The latest development in the area of fighting climate change is the pressure for declarations of a ‘climate emergency’. Local bodies both in New Zealand and overseas have responded to the pressure to do this, as have several countries. I think the first was the UK, although they might be best advised to deal effectively with “Brexit” before getting embroiled in too much more. To her great credit, the only political leader I understand to have rejected the state of emergency call is Jacinda Ardern. She says, fairly I think, that the Government is already doing all that it can in the climate change area, and declaring a state of emergency would thus have no effect.
Two legitimate questions I think are – is a declaration of this sort justified (which raises the question of how you define an emergency) and whether an emergency actually exists in the field of climate change. Or is it just an attempt to draw attention to the perceived need for more action.
Let’s start with the definitional issue. The Oxford Dictionary defines an emergency as “a sudden state of danger or conflict requiring immediate action”. Well, climate change certainly does not conform with that definition. Climate change had been actively on the political agenda for at least the last 30 years and there have been a near endless number of international conferences and meetings set up to decide what action to take. It might be claimed that a sudden state of danger had arisen because of the political decision to attempt to reduce any further global warming to 1 degree or maybe 1.5 degrees, but I would argue that’s not the case.
As to the need for immediate action, I think it is generally the case that the adverse effects of climate change will develop gradually over time, rather than immediately at a point in time. The best example is sea level rise which has been running at an average rate of 2 to 3 mm per year for as long as records exist. Even if the rate accelerates, there will be sufficient time to deal with the consequences. Extreme weather events are a little different as they do occur suddenly and the severity is hard to predict in advance. But again, we are not dealing with the completely unexpected. Extreme weather events have occurred throughout the ages and we have a pretty good idea of what they are – floods, storms, droughts, wild fires, tornados, cyclones etc. – and what we should do to deal with them. An example is that of “tornado alley” in the US which is an area hit virtually every year by destructive tornados. For that reason, tornado shelters are an accepted part of house design.
What we are left with is the declaring of a climate emergency, either as a device for stirring people and organisations into action or for giving the impression of action where there is little or no action occurring. I can see at least three possible reactions from this. The first is that agencies will declare an emergency as a purely political statement, without any intention to do significantly more than they are doing already. The second is that agencies will review their programmes sensibly and only take additional actions if they are warranted. The third is that actions will be taken in order to be seen to be responding, but without much prior thought or analysis. This third group is the most worrisome because it could lead to significant financial impositions on rate payers and/or taxpayers with little justification in terms of impacts on climate change.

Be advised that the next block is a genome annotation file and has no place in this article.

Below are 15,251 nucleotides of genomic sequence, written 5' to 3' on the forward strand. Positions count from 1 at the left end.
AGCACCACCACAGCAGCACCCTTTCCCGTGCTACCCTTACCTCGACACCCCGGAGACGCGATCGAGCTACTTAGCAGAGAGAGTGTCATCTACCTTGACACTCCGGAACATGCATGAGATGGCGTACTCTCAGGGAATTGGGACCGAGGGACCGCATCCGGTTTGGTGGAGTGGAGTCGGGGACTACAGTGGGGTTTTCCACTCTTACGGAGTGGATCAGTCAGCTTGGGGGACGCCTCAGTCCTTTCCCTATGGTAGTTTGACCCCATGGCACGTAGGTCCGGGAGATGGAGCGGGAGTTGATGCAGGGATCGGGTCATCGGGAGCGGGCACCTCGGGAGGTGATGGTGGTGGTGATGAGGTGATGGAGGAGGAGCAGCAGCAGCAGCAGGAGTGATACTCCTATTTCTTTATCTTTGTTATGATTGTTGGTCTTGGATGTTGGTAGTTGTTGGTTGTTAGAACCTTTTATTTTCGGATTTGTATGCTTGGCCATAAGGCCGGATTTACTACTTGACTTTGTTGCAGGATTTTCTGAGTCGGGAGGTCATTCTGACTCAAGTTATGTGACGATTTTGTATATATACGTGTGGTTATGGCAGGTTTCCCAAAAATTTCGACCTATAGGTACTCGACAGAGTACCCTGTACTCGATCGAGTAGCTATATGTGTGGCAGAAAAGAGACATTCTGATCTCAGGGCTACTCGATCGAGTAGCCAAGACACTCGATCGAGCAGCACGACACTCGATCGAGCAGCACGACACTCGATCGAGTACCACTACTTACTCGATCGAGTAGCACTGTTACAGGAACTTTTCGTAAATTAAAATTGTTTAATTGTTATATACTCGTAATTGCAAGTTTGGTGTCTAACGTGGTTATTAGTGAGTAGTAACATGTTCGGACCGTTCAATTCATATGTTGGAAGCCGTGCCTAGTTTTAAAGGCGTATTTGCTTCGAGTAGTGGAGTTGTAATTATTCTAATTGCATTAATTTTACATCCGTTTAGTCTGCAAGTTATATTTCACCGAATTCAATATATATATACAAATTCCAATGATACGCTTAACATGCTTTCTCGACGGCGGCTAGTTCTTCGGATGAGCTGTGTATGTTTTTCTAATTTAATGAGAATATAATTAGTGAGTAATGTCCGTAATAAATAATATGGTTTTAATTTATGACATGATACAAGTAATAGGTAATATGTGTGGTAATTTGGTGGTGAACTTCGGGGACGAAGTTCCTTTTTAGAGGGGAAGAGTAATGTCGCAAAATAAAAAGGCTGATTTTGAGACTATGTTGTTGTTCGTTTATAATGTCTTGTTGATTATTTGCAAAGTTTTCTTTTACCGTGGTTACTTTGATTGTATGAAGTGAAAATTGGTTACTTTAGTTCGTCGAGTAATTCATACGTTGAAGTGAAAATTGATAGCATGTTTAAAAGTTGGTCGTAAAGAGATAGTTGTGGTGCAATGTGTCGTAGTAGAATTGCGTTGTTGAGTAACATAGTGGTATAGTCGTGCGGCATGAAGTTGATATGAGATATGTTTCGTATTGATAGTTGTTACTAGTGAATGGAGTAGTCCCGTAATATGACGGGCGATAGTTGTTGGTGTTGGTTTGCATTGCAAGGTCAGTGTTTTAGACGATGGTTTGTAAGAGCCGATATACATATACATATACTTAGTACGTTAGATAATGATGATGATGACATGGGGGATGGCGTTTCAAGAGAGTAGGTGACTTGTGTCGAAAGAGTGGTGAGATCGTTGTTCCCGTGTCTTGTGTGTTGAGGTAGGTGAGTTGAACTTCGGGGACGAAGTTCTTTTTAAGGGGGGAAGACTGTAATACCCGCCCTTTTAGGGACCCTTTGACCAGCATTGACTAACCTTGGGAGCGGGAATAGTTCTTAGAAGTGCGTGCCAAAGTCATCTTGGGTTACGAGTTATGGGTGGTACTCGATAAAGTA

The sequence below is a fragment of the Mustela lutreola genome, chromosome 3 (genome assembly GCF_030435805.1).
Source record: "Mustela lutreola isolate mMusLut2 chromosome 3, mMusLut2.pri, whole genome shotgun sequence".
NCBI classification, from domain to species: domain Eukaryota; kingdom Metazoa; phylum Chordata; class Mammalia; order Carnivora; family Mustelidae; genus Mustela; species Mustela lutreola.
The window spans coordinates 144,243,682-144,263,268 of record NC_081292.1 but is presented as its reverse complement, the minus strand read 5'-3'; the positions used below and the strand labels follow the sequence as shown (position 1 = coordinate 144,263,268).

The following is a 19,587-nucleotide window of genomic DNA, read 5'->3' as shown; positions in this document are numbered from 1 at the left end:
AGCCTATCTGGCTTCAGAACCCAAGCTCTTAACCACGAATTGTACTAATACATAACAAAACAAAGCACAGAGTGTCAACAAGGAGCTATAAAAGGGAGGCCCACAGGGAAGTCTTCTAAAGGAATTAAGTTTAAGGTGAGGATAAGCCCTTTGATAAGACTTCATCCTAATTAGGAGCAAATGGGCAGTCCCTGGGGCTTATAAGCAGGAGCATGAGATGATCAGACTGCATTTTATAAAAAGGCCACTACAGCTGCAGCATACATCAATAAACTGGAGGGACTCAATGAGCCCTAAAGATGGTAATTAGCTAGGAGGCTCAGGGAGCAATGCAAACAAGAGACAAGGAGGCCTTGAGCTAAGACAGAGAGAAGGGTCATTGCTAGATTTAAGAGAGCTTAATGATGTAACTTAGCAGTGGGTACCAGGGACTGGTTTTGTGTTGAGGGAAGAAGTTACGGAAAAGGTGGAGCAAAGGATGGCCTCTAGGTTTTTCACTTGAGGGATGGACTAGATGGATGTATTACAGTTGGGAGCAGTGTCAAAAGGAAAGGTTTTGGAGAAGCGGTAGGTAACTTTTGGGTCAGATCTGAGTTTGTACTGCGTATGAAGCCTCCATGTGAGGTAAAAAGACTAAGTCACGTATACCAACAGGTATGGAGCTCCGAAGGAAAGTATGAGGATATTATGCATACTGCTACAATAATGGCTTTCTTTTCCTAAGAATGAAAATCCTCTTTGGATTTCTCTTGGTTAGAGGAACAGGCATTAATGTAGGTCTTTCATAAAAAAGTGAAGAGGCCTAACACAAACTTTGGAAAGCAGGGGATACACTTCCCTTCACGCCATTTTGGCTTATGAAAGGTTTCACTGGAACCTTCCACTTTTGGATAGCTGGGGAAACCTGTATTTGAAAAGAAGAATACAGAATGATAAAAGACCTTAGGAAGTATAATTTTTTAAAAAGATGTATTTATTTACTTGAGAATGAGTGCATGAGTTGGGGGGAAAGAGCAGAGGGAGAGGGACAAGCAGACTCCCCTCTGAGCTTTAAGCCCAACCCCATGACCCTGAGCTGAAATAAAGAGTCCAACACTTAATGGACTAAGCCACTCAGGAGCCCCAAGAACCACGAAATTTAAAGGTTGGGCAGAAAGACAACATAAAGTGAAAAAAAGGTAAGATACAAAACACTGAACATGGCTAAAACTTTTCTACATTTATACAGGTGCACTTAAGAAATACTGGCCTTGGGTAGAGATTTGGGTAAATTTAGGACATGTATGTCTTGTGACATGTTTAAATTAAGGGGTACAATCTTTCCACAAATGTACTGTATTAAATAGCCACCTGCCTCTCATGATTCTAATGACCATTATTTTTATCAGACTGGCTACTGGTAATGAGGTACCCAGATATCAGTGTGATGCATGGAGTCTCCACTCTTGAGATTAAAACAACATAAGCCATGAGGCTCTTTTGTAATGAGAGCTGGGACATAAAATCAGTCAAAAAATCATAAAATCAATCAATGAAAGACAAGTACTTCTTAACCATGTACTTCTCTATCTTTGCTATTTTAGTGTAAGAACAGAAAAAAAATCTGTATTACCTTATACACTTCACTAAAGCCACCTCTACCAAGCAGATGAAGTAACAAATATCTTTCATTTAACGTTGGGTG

An unusual aspect of the current round of climate emergency declarations is that it is being in large part driven by the mobilisation of young people who want those in power to do more. Large and in some cases massive marches and demonstrations have occurred throughout the world, including New Zealand. And it is hard not to admire the dedication and strength of resolve of the young people involved, for indeed they will have to live in the world that the current generations in power are creating. It will be fascinating to see whether that resolve remains and even strengthens as time goes by, or whether it will be a passing phenomenon. In that respect there are two problems I can see.
First, as already mentioned, the impacts of climate change tend to happen gradually over time and not immediately. It will be hard to maintain the momentum of protest under those conditions. The concern is that this will lead to the ‘manufacture’ of a crisis which will be designed to precipitate immediate action.
Secondly, the protests to date are long on rhetoric but relatively short on the actions wanted. At some point agencies will begin to ask – well what exactly do you expect us to do and do you understand and accept the implications of those actions? If the protests trigger a conversation of that sort it will be no bad thing, because informed public discussion has been sadly lacking in the climate change area. Is such a conversation likely to occur? Regretfully I think not because a conversation involves two willing participants. I think we are well past that point.
By Bas Walker
This is another of Bas Walker’s posts on GrownUps. Please look out for his articles, containing his Beachside Ponderings.